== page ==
Interventions aimed at reducing the incidence and severity of delirium have been studied in various settings, but our preliminary searches revealed a paucity of ED research.15 Multicomponent prevention programmes in hospitalised patients showed a reduction in delirium incidence.16 17 Several Cochrane reviews have been published since 2012, which reported the utility of pharmacological agents,18 19 delirium prevention programmes in hospital setting16 and long-term care.20 Thus, both pharmacologic and non-pharmacologic interventions applied by physicians, nursing staff, pharmacists and other ED personnel could have a role in reducing the incidence, severity or duration of delirium in the ED, as reported in the studies from other practice settings including inpatient medical, surgical and palliative care units and long-term care facilities.16–19 21–24 The ED is a critical setting for delirium screening and preventative measures, since more than half of geriatric hospitalisations begin in the ED.25
Clearly identifying, preventing and treating delirium is critical for improved patient care. Recognising the importance of improved delirium evaluation, management and prevention, the American College of Emergency Physicians developed an electronic tool, the ADEPT tool, to help improve care provided of older adults with or at risk of delirium in the ED.26 ADEPT stands for Assess, Diagnose, Evaluate, Prevent, and Treat, and is used as a checklist to aid in the care of the confused and agitated elderly patient. The purpose of this study is to better understand which delirium prevention or treatment strategies provide the most compelling evidence of effectiveness and feasibility in ED settings.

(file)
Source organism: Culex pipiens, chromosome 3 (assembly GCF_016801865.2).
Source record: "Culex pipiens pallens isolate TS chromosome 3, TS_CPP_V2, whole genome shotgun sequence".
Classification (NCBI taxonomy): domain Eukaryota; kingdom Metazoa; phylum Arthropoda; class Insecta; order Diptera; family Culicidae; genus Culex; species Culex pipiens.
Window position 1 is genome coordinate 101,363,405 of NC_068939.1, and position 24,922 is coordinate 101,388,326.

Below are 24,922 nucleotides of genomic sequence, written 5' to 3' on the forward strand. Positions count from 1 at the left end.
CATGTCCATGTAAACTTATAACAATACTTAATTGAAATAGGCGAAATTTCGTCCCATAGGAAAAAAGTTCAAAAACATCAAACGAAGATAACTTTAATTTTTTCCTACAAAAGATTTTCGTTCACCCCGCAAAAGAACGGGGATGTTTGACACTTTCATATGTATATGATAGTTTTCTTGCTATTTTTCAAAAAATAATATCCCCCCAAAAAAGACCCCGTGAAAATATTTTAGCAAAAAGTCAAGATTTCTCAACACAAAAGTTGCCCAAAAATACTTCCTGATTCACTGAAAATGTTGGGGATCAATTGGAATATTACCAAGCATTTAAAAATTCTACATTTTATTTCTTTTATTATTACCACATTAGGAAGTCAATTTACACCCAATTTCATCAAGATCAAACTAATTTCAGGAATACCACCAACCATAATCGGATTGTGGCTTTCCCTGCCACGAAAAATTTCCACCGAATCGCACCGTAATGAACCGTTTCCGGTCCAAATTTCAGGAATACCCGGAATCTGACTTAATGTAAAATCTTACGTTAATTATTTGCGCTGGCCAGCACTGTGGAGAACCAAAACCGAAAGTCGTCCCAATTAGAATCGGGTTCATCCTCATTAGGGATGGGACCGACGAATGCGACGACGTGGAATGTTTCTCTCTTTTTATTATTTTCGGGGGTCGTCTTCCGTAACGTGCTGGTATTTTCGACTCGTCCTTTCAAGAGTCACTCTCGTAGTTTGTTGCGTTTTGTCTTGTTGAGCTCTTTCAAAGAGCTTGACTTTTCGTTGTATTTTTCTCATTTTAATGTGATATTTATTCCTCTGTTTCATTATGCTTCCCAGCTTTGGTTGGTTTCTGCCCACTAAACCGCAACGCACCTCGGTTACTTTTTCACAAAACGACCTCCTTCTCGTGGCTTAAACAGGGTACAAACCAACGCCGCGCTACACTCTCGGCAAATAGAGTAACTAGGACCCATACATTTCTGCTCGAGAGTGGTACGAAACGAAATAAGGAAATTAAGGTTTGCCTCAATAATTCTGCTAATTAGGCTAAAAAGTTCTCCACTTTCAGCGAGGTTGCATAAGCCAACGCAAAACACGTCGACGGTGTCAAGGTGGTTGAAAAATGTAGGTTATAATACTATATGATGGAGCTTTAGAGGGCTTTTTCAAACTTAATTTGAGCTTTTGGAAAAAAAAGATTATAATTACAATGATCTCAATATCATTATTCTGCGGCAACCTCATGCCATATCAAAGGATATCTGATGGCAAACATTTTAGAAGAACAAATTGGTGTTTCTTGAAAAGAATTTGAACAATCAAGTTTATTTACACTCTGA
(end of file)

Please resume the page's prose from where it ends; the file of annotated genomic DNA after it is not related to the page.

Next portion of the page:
Objective of systematic review and meta-analysis
This review aims to identify pharmacologic and non-pharmacologic interventions as applied by physicians, nursing staff, pharmacists and other ED personnel to prevent incident delirium and to shorten the severity and duration of prevalent delirium in a geriatric population within the ED.
Methods and analysis
Protocol design and registration
The study is a systematic review and meta-analysis to summarise randomised controlled trials and quasi-experimental studies. The study protocol adheres to the Preferred Reporting Items for Systematic Reviews and Meta-analysis Protocols (PRISMA-P; see online supplemental table 1).27
This review will consider quasi-experimental or randomised controlled trial designs that evaluate the effectiveness of a prevention or treatment intervention(s) for all forms of delirium (ie, hypoactive, hyperactive and mixed subtypes), evaluating incidence and severity of delirium as primary outcomes. This review will exclude studies solely focused on delirium tremens or emergence delirium, but will not exclude studies that include these diagnoses as part of a broader delirium definition. Published studies, studies that are pending publication, and unpublished studies will be included to reduce the bias of selective outcome reporting. Further inclusion and exclusion criteria are listed in table 1.
Types of participants
This systematic review will include studies where participants are aged 65 or older who present initially to the ED and are evaluated for delirium. We will include studies that use subjects under the age of 65 if they also report data on people over age 65.
Types of interventions